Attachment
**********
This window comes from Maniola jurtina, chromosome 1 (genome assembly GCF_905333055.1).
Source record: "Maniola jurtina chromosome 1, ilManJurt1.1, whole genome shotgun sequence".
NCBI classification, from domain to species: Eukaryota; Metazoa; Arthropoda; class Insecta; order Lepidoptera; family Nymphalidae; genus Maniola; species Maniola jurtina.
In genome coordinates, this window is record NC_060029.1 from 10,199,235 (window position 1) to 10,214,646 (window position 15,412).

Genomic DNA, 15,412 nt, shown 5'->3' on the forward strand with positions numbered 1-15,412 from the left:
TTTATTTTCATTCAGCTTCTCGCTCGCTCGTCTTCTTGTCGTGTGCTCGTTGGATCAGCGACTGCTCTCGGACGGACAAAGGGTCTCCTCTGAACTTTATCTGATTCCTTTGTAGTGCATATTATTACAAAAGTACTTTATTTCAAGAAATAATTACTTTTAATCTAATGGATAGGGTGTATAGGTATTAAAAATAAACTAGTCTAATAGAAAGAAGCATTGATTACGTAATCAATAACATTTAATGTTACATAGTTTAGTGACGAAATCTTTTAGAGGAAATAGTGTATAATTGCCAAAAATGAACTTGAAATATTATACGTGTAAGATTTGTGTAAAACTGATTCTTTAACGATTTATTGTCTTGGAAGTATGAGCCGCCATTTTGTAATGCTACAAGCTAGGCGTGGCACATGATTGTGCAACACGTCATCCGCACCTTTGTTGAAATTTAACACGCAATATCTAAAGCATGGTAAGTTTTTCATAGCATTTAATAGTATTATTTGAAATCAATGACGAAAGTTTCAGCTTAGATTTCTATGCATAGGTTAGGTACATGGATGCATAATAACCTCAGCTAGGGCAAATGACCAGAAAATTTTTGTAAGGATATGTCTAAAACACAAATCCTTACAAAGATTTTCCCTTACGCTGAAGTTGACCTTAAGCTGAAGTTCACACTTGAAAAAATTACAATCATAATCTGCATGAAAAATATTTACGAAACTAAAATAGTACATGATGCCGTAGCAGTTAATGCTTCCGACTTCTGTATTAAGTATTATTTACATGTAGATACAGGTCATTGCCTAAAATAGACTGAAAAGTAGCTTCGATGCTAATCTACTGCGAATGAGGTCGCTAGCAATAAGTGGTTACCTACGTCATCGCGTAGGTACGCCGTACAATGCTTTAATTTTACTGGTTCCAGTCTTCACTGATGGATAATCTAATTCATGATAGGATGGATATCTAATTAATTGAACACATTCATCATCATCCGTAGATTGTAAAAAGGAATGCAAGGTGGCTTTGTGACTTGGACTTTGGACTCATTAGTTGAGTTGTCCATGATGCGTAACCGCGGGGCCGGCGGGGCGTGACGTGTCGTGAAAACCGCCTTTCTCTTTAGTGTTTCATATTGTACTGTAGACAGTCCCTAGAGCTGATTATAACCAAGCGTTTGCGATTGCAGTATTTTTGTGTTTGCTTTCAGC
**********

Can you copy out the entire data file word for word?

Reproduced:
This window comes from Maniola jurtina, chromosome 1 (genome assembly GCF_905333055.1).
Source record: "Maniola jurtina chromosome 1, ilManJurt1.1, whole genome shotgun sequence".
NCBI classification, from domain to species: Eukaryota; Metazoa; Arthropoda; class Insecta; order Lepidoptera; family Nymphalidae; genus Maniola; species Maniola jurtina.
In genome coordinates, this window is record NC_060029.1 from 10,199,235 (window position 1) to 10,214,646 (window position 15,412).

Genomic DNA, 15,412 nt, shown 5'->3' on the forward strand with positions numbered 1-15,412 from the left:
TTTATTTTCATTCAGCTTCTCGCTCGCTCGTCTTCTTGTCGTGTGCTCGTTGGATCAGCGACTGCTCTCGGACGGACAAAGGGTCTCCTCTGAACTTTATCTGATTCCTTTGTAGTGCATATTATTACAAAAGTACTTTATTTCAAGAAATAATTACTTTTAATCTAATGGATAGGGTGTATAGGTATTAAAAATAAACTAGTCTAATAGAAAGAAGCATTGATTACGTAATCAATAACATTTAATGTTACATAGTTTAGTGACGAAATCTTTTAGAGGAAATAGTGTATAATTGCCAAAAATGAACTTGAAATATTATACGTGTAAGATTTGTGTAAAACTGATTCTTTAACGATTTATTGTCTTGGAAGTATGAGCCGCCATTTTGTAATGCTACAAGCTAGGCGTGGCACATGATTGTGCAACACGTCATCCGCACCTTTGTTGAAATTTAACACGCAATATCTAAAGCATGGTAAGTTTTTCATAGCATTTAATAGTATTATTTGAAATCAATGACGAAAGTTTCAGCTTAGATTTCTATGCATAGGTTAGGTACATGGATGCATAATAACCTCAGCTAGGGCAAATGACCAGAAAATTTTTGTAAGGATATGTCTAAAACACAAATCCTTACAAAGATTTTCCCTTACGCTGAAGTTGACCTTAAGCTGAAGTTCACACTTGAAAAAATTACAATCATAATCTGCATGAAAAATATTTACGAAACTAAAATAGTACATGATGCCGTAGCAGTTAATGCTTCCGACTTCTGTATTAAGTATTATTTACATGTAGATACAGGTCATTGCCTAAAATAGACTGAAAAGTAGCTTCGATGCTAATCTACTGCGAATGAGGTCGCTAGCAATAAGTGGTTACCTACGTCATCGCGTAGGTACGCCGTACAATGCTTTAATTTTACTGGTTCCAGTCTTCACTGATGGATAATCTAATTCATGATAGGATGGATATCTAATTAATTGAACACATTCATCATCATCCGTAGATTGTAAAAAGGAATGCAAGGTGGCTTTGTGACTTGGACTTTGGACTCATTAGTTGAGTTGTCCATGATGCGTAACCGCGGGGCCGGCGGGGCGTGACGTGTCGTGAAAACCGCCTTTCTCTTTAGTGTTTCATATTGTACTGTAGACAGTCCCTAGAGCTGATTATAACCAAGCGTTTGCGATTGCAGTATTTTTGTGTTTGCTTTCAGC